Chillin’ With Chilean Wines

While Brazil is garnering attention these days from soccer fans worldwide, Chile is quickly building a fan base of its own. Long recognized for the quality of its seafood and agricultural products, The International Organization of Vine and Wine believes that Chile is establishing a formidable wine-producing reputation. Relying on over 450 years of experience, Chilean wine making expertise was on display when the Conrad Hotel on Brickell Avenue in Miami served as the U.S. stop for the Chilean Wine Tour as part of its summer tour.

PHOTO CREDIT: Joshua Estrin

Sponsored by ProChile, an institution of the Ministry of Foreign Affairs of Chile, the Tour seeks to educate anyone new to this region's wine and help Chile achieve its goal of becoming an influential wine producer as well as bolster recognition and acceptance of quality Chilean wines.

Approximately 15 Chilean wineries were on hand to provide knowledge and most importantly sampling opportunities of their vintages. Benefiting from a temperate Mediterranean climate and vast range of soils from the Andes Mountain Range the wines reflect a unique blend of climate and soil infusing them with intense colors, fruity natures, and delicate bouquets. The variety of wines was extensive, including Carmen ere, made from Chile's signature deep, dark grape; an excellent pairing with red meats, corn-based dishes, and Indian curry. As well as the star grape that creates an excellent Cabernet Sauvignon, offering rich berry, black currant and fig flavors.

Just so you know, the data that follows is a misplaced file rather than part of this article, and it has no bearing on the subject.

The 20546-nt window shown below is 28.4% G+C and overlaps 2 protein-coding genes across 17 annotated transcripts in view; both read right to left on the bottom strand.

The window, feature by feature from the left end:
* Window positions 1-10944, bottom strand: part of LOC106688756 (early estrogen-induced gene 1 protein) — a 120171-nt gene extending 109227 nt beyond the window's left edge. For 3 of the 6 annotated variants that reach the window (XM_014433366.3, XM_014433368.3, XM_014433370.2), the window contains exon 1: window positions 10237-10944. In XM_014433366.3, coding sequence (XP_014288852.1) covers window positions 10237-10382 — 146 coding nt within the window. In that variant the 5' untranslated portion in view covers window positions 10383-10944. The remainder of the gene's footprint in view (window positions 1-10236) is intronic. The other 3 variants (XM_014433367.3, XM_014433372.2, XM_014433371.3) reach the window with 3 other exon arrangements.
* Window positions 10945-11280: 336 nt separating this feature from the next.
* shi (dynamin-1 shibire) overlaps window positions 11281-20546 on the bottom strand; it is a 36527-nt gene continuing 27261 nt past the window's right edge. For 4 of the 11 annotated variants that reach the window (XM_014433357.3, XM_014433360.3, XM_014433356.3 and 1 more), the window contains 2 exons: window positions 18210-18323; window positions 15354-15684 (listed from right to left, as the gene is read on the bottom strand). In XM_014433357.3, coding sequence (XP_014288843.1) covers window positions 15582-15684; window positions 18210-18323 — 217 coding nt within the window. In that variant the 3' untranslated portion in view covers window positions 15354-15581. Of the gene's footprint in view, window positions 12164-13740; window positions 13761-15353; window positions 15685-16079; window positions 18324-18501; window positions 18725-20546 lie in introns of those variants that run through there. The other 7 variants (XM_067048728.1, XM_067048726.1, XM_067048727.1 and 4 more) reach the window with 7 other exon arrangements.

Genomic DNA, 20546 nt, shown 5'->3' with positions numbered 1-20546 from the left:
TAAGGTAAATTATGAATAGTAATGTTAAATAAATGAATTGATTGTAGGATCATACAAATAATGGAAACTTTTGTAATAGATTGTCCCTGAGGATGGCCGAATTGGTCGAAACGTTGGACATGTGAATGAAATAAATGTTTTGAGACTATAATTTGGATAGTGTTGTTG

Not without her white wines, the event offered attendees the opportunity to tease the palette with a zesty Chilean Sauvignon Blanc sporting aromas with hints of citrus, pear and green apple, making it the perfect summer wine. Chile also produces an impressive Chardonnay, with a moderate amount of acidity, that goes well with fish and white meats, a full-bodied Riesling, and an aromatic Viognier. The event also included a seminar entitled "Chile, Land of Diversity," led by Master Sommelier Fred Dexheimer and winemaker Santiago Margozzini.

Chile is gaining worldwide recognition for its wine, exporting $287 million worth of its wine to the U.S. as part of a $1.8 billion worldwide trade last year. With only 8 percent of worldwide wine exports, Chile is quickly gaining critical acclaim for the quality of its wines. From casual to formal, the wines of Chile are a perfect way to explore the country poolside or table side one delicious bottle at a time.